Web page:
The various bodies and their roles
Each Foresight process needs a management structure allowing the various actors to be coordinated effectively. Although each project is different, some elements of this organisational structure have proved useful in various exercises, in particular:
A number of formal and informal roles can also be distinguished in Foresight, including promoters, stakeholders, sponsors, the steering committee, champions, experts, process experts, monitoring groups, etc. Formal roles and responsibilities require careful definition. While the steering group, the project management team and the coordinator are clearly defined groups of people with similar functions in most exercises, the participants can be organised in a number of bodies with various configurations, ranging from one-off participation in a single event through to regular involvement in a variety of tasks, such as reporting.
The role of these bodies depends very much on the approach adopted to design decisions. Usually the steering committee is responsible for strategic directions while the project team is responsible for operational activities. However, the governance of the wider programme is a matter for all stakeholders. In the case of bottom up approaches, groups of participants are assigned far reaching competencies over shaping the process (e.g. a panel group can decide to split into two sub groups or to adopt a method other than that originally proposed). In such cases there will be a continuous need for the management team to adapt the process.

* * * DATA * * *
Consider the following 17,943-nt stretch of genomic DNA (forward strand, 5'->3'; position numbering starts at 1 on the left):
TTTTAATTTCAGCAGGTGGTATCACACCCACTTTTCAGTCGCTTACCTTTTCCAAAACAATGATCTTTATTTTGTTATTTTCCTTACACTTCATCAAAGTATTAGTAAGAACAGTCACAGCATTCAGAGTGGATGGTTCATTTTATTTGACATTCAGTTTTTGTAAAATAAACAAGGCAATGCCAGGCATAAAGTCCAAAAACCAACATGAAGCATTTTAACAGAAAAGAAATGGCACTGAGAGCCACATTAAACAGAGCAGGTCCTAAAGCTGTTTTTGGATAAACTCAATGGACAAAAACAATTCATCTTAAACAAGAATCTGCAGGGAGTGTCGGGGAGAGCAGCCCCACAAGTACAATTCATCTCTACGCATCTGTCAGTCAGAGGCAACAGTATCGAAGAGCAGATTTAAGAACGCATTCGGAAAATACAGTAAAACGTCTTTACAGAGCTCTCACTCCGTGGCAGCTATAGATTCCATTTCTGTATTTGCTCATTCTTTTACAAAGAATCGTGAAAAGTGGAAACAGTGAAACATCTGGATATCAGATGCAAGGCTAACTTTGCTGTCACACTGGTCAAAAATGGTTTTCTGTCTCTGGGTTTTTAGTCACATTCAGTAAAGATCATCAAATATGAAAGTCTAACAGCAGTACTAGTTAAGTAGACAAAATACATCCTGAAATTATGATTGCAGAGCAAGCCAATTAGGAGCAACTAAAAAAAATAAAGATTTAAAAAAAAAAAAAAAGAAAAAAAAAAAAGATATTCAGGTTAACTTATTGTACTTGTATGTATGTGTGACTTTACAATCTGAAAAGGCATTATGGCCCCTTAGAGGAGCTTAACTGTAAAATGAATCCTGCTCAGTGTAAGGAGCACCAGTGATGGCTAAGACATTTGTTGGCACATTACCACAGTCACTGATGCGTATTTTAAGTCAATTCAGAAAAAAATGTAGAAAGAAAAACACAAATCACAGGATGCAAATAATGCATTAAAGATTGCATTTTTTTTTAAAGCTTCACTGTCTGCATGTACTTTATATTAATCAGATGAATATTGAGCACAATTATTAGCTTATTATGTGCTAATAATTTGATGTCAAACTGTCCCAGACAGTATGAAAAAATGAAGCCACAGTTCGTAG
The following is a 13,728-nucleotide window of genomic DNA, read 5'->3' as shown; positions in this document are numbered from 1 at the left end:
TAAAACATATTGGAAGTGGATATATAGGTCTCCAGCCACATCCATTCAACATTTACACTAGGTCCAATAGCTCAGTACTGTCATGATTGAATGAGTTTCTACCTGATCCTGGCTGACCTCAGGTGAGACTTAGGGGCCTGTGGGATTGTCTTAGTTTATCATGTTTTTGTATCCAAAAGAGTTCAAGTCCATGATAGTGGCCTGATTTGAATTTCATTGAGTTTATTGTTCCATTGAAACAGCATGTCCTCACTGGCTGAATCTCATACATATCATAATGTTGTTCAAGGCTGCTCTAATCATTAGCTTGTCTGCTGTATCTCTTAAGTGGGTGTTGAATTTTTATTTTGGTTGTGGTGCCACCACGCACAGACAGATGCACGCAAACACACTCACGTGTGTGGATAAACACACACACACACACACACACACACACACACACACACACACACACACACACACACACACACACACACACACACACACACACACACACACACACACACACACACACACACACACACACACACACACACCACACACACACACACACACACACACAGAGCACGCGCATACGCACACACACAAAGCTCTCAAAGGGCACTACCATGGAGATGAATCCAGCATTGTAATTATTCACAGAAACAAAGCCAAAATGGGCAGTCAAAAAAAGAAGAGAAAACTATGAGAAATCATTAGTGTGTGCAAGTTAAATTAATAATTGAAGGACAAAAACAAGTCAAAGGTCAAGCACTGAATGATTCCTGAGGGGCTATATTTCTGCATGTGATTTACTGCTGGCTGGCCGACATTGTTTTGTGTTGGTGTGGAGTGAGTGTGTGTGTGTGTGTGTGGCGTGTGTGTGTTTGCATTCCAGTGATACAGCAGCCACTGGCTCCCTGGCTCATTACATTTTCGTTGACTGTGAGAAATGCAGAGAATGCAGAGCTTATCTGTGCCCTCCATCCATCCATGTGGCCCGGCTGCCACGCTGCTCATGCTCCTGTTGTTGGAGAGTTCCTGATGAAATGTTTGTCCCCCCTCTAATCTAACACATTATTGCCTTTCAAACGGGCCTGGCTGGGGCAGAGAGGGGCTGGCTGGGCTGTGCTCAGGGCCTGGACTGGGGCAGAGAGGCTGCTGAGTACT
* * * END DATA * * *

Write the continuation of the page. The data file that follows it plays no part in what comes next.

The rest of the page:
The actors involved in the exercise need to be related to each other in a formal structure to ensure a smooth workflow and information exchange, adequate timing, and monitoring of progress. The coordinator, together with the client, will set up the formal structure at an early stage in the project. Depending on the complexity of the exercise and the number of bodies involved, it will be necessary to create various bodies and define their mode of interaction with the overall project. Many projects have, for instance, initiated panel groups that were steered by external committees. The decision procedures will have to be defined early on to avoid confusion on who decides what and when during the process.
The picture below shows an example of a management structure from the experience of North-East England where each programme area had its own coordinator.
There is more about organisation in some of the example cases: